In Defense of Amado (and other Plunger-Style) Water Keys

Discussion in 'Trumpet Discussion' started by trumpetsplus, Oct 28, 2014.

  1. J. Jericho

    J. Jericho Fortissimo User

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    I prefer the Amado water keys because the shape follows the curvature of the tubing, since there is no reservoir, and I believe this does have an effect on the sound and the way the horn plays, albeit a very small effect. I also like them because they drain the water onto the floor, rather than onto my clothing. Each time I put my horn away I put three drops of valve oil on the cap side of the valve and press the button a few times to distribute the lubricant throughout the valve. I have had Amado valves on most of my horns for decades and have never had even a hint of a problem with them; they all work superbly.
     
  2. rowuk

    rowuk Moderator Staff Member

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    The Pollard website is worth loking at. I wa immediately turned off by by the BS about sympathetic vibrations. I mean why do these idiots have to include total nonsense - like an Amado or standard water key spring vibrates noticably to any player on the planet.

    The danger with the conical design is that when dirt gets in, the cone can't seat and will leak air. Proof again that maintenance makes or breaks the performance - not necessarily the design!
     
  3. Brekelefuw

    Brekelefuw Fortissimo User

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    My problem with the Pollard key is that it is massive. It looked as if the 3rd slide key would hit the main tuning slide key with them on the horn.
     
  4. Culbe

    Culbe Forte User

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    Normal
  5. trumpetsplus

    trumpetsplus Fortissimo User

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    This is a shot at Saturn - they changed their actuating ring from brass to delrin because of customer complaints about this.
     
  6. trumpetsplus

    trumpetsplus Fortissimo User

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    It is a little tight to fit, but not too difficult (they are back to back).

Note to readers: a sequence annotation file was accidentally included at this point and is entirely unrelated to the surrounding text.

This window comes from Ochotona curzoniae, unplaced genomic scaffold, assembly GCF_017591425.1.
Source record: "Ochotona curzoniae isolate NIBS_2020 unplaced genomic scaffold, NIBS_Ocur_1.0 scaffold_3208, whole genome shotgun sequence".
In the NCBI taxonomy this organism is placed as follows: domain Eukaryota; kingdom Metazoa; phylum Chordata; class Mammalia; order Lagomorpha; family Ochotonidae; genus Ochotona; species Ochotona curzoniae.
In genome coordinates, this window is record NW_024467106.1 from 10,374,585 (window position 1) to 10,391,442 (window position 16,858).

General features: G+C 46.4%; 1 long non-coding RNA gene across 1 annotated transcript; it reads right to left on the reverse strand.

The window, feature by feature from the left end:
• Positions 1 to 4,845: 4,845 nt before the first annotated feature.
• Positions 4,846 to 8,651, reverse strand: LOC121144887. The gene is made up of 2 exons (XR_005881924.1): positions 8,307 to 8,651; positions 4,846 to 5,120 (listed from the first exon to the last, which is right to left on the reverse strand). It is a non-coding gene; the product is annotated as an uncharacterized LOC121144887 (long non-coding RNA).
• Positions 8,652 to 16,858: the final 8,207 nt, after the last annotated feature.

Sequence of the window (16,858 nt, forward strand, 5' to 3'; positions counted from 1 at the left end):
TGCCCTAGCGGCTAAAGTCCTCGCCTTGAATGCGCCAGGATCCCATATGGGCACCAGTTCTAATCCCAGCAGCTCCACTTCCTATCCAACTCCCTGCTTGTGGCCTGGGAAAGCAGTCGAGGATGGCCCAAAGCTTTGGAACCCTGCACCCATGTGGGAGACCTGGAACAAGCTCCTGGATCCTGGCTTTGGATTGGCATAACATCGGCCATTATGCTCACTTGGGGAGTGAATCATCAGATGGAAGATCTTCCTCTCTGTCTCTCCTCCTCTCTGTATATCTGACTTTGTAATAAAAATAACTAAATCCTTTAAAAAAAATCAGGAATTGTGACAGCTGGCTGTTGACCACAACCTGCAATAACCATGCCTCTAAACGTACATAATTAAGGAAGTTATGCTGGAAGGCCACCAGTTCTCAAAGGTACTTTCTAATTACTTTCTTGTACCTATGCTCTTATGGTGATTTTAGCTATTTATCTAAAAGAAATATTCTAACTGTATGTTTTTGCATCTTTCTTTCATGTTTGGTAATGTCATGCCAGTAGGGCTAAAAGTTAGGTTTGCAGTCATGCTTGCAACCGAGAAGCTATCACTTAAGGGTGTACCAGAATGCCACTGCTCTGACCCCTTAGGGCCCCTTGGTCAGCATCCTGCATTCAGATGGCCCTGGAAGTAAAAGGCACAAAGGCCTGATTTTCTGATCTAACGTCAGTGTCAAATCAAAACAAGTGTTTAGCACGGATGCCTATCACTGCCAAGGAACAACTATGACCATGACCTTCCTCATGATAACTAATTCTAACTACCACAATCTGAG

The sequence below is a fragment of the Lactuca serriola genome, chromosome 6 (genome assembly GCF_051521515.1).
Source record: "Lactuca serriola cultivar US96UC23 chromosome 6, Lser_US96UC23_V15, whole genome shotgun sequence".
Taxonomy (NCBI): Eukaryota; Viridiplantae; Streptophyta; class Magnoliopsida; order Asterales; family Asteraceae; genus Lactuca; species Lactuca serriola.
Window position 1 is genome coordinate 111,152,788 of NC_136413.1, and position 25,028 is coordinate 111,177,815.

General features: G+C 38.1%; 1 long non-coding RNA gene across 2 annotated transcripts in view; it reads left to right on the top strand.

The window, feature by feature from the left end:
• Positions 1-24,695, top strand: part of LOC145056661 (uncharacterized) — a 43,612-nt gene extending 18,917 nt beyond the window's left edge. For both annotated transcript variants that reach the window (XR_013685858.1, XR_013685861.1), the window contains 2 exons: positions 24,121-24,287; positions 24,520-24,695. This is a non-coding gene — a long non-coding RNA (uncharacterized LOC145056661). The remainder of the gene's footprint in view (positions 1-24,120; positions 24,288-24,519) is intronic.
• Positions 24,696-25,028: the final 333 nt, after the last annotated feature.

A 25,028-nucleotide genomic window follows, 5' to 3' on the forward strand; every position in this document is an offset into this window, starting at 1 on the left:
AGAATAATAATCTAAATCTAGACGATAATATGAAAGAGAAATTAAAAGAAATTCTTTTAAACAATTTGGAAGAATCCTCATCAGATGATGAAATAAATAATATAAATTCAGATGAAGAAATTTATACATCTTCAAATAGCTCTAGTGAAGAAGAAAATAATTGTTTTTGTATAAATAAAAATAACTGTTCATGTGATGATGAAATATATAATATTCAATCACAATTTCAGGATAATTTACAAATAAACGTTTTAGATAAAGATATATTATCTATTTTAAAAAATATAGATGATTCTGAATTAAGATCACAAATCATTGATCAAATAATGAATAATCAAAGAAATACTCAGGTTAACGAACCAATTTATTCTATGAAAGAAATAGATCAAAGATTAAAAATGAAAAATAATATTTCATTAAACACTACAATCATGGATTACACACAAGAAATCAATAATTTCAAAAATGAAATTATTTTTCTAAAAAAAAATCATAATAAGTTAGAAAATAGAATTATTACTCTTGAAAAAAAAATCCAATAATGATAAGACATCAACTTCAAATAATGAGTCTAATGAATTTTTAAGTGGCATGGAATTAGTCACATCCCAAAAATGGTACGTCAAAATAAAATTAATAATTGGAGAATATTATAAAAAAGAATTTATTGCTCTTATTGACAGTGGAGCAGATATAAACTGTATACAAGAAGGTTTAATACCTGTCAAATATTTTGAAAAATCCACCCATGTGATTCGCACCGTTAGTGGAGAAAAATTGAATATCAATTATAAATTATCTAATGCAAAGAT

7. trumpetsplus

    trumpetsplus Fortissimo User

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    Absolutely.
     
  8. Ed Kennedy

    Ed Kennedy Forte User

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    I found that opening up the hole (in the Amado) one drill index size larger improved the water evacuation considerably. DON'T TRY THIS AT HOME. (You could end up with an extra hole in your tuning slide.)
     
  9. rowuk

    rowuk Moderator Staff Member

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    "Nothing that a tech for money couldn't fix!" he says as he counts the cash that he has made based on others decisions involving little intelligence........
     
  10. ConnDirectorFan

    ConnDirectorFan Fortissimo User

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    Funny you mentioned that - I simply ignored the sympathetic vibration stuff since [as you said] waterkeys have little to do with vibrations - I barely notice a difference in blow on Amado vs. non-Amado waterkey horns [the turbulence vs. "reservoir" idea].

    As for the conical design, perhaps they were a bit extreme - I played a 1980s Jupiter on a few occasions, and although this might have been poor manufacturing or wear, the Amado keys had a slight taper - they were not 100% cylindrical, but not completely conical, and they rarely stuck [stuck shut due to grime...!]

    Either way, I don't have a problem with either waterkey type.
     

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